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Thai Police Rescue 6 Burmese Children PDF Print E-mail
Wednesday, 27 July 2011 07:00

Thai police rescued six Burmese children, one as young as four years of age, from a trafficking gang in Chiang Mai, northern Thailand, on Tuesday morning. Three Burmese have been arrested—two women and a man—under suspicion of human trafficking, sex offences, and forcing the children to work as beggars.

Lt Col. Hsaiphim Tijarat from Mae Ping Police Station in Chiang Mai said that his officers are still investigating the case, but three suspects—Tin Ngwe (57), Shwe Kyi (54) and Ma Cho (47)—are currently being questioned.

Speaking to The Irrawaddy on Wednesday, Hsaiphim said, “Among the suspects, Tin Ngwe is accused of three crimes: human trafficking, forcing the children into begging and sexual molestation. When we finish questioning the suspects, their cases will be sent to the court.”

Interviewed by The Irrawaddy at the police station, Tin Ngwe said he was originally from Pegu Division and had migrated to Thailand in April 2010 with hopes of earning a better income. He said that he had previously worked as a trash collector in Shan State before moving to Thailand with his wife, Shwe Kyi, who was also arrested on Tuesday.

“When I woke up on Tuesday morning, about 30 people had broke in to our house and surrounded us. The police officers said that we were being arrested for human trafficking and for forcing the children to beg on the street,” he said. “I was accused of sexually molesting one of the girls.

“But the girl who has complained that I molested her is my granddaughter. She is the daughter of my own daughter. How can anyone think that I would be so stupid as to abuse my own granddaughter?” he said, adding that all the children are his relatives, and that he has been taking care of them in Chiang Mai.

The girl in question was named as Wai Mon Oo, 18, who has told police that she used to share a house in the Nong Hoi district of Chiang Mai with Tin Ngwe and Shwe Kyi. She reported that she fled two months ago before she filed a complaint with the authorities.

The other children involved are reportedly aged four, six, seven, 16 and 22, the latter perhaps having the mentality of a child.

The six rescued in the raid are currently being housed at the Chiang Mai Shelter for Children and Families where medical staff are checking their blood types and DNA, according to Ms. Mingkwan Weerachart, the head of the shelter.

“When we talked with the children from Tuesday's raid, we found that they were forced to take a drug that made them dazed,” she told The Irrawaddy on Wednesday. “We believe the suspects intoxicated the children because their dazed appearance could be used to cause people to feel pity for them. When the case is over, we will send the children back to their own country.”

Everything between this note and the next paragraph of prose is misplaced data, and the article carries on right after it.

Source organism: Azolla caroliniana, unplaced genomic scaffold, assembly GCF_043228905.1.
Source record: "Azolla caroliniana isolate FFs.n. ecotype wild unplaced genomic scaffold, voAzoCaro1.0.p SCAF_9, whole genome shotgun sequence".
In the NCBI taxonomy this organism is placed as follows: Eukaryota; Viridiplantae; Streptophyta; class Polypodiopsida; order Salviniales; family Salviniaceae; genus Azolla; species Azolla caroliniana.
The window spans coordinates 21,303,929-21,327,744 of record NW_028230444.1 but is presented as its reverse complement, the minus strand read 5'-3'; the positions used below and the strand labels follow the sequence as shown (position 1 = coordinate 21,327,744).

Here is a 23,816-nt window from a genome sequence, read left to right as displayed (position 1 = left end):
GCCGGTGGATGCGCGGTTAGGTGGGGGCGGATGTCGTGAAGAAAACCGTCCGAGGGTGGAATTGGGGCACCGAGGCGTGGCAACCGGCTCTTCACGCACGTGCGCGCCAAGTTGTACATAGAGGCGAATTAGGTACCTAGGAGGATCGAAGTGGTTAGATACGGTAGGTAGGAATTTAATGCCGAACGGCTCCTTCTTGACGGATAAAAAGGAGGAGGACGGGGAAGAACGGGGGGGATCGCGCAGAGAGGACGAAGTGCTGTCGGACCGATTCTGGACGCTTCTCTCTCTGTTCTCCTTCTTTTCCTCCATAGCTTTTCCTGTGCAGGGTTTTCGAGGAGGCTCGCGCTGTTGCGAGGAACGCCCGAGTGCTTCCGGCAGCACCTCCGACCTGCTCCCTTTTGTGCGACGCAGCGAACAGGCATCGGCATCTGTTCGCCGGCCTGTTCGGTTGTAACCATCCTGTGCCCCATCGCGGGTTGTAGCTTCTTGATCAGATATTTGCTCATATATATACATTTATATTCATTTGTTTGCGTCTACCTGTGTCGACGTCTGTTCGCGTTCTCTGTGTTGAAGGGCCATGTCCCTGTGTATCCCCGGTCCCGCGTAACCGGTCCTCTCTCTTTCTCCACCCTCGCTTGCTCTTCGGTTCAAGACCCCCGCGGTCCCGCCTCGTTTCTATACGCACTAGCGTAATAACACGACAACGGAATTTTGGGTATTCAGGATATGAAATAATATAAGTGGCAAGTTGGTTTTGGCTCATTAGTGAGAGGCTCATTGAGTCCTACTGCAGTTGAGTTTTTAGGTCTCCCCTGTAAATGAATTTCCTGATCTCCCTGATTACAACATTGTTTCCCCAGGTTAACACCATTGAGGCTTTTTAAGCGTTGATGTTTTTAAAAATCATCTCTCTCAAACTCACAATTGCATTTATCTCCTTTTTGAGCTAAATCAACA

She said that the trafficking of children has recently become common, and that children from other countries, notably Laos, have also become victims of human trafficking gangs.

But suspect Ma Cho told The Irrawaddy that the children were not victims of human trafficking.

“We beg because we are so poor,” she said, tearfully. “We don’t have jobs and have no income. If we were really involved in human trafficking as the police say, we wouldn't need to beg anymore.”

Ma Cho said her own personal daily income from begging is 200 to 500 baht [US $6.70—$16.70]. She said she usually begs at the Night Bazaar area in central Chiang Mai, a popular shopping area for tourists.

In June, 15 Burmese children who were suspected of being victims of human trafficking were apprehended at a police checkpoint in Chiang Mai Province. However, Thai authorities concluded they were illegal migrants, but not victims of trafficking, and they were consequently deported.

Washington-based HumanTrafficking.Org says that the mismanagement of the country's economy and a lack of job opportunities are the main reasons for Burma’s significant trafficking problem.

Christian relief agency World Vision, which is active in Thailand, says on their website that Burmese people are trafficked to other Asian countries, such as China, Bangladesh, Malaysia, Korea and Macao, but that the primary destination is Thailand.


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